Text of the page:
As reported earlier today on AT, thanks to PropOrNot, it is now possible for hard working Americans and their families to surf safely online and avoid being propagandized by Russians. These protections did not always exist. Many innocent people have inadvertently read an apparently harmless, well-written, balanced and properly-sourced article on Russia Today without realising they were being brain-washed all along. We regret the harm caused to these poor victims, who are now convinced, for example, that white people are responsible for most of the world’s major advances in science, technology and culture. There is no helping them.
Unfortunately, PropOrNot is not there to protect us when we are not online or in the comfort of our own homes. For this reason, we provide accredited guidance below on how to identify a Russian man or woman (perversely, they only have 2 genders in Russia) you may come across in public so that you can make appropriate actions to avoid them.
Bear in mind that Russia is a large country with around 12% of the world’s entire land mass, and a population in the hundreds of millions. This means that the Russians are literally everywhere. Scientists have calculated that, at any time, you are likely to be no more than six metres away from a Russian. What then to look out for?
In the first place, a Russian dresses differently to you and I. Most Russians wear a fur hat called an Ushenka like the repulsively white lady in the photo below. Although this will make the Russian stand out in summer time, they are able to hide themselves more effectively in winter. He/ she is also likely to be carrying a bottle with a clear liquid in it called Vodka and drinking it neat, even during business hours.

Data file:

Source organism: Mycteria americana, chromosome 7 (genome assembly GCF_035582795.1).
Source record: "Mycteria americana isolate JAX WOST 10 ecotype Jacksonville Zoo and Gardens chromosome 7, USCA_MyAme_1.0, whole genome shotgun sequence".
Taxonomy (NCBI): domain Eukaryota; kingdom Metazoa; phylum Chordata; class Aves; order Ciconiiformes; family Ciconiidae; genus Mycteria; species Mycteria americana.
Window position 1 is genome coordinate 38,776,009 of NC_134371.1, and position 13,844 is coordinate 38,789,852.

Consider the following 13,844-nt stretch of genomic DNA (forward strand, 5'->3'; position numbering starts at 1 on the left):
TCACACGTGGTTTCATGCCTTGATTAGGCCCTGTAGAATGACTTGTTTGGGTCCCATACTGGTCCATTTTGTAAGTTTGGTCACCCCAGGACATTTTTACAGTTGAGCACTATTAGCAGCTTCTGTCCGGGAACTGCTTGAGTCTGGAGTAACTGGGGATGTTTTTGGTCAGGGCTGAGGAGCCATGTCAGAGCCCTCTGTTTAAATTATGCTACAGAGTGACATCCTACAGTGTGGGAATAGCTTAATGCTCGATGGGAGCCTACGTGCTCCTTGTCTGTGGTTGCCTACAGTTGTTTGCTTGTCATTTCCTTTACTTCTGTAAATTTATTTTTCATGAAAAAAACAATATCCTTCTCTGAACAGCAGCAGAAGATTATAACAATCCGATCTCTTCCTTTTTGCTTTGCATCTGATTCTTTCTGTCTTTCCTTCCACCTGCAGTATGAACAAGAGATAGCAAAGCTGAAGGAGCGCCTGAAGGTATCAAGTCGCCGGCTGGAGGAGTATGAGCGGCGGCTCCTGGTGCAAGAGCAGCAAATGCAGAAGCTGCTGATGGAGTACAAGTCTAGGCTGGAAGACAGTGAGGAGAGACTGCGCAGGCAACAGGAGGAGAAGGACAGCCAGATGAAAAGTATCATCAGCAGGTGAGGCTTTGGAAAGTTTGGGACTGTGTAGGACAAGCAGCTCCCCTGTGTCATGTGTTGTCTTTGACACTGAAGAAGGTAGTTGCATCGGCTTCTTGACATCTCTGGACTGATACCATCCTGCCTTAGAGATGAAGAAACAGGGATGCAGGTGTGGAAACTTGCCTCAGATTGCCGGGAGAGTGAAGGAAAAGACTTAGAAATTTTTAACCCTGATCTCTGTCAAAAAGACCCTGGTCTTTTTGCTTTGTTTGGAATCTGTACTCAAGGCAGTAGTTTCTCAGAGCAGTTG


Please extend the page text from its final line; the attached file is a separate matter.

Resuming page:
If they are not wearing an Ushenka or drinking Vodka, there are other tell-tale signs. Unlike most of us in the West, Russians spend a disturbing amount of time reading classic works of literature, listening to classical music, visiting art galleries/museums, and are utterly ignorant of rap, MTV culture, spirit cooking and twerking. They are highly intelligent as a people and well-able to hold their own in a debate on many subjects such as philosophy, science and politics. At no point attempt to engage in a discussion with them as they could cause you to alter your world-view with the use of ‘critical thinking.’ Indeed, the motto of Russia Today is ‘question more’ – a dangerous concept indeed.
The sad reality is that the Russians are among us everywhere and they intend to stay. By taking sensible precautions such as ignoring them and walking away, you can stay relatively safe but you can never be too careful!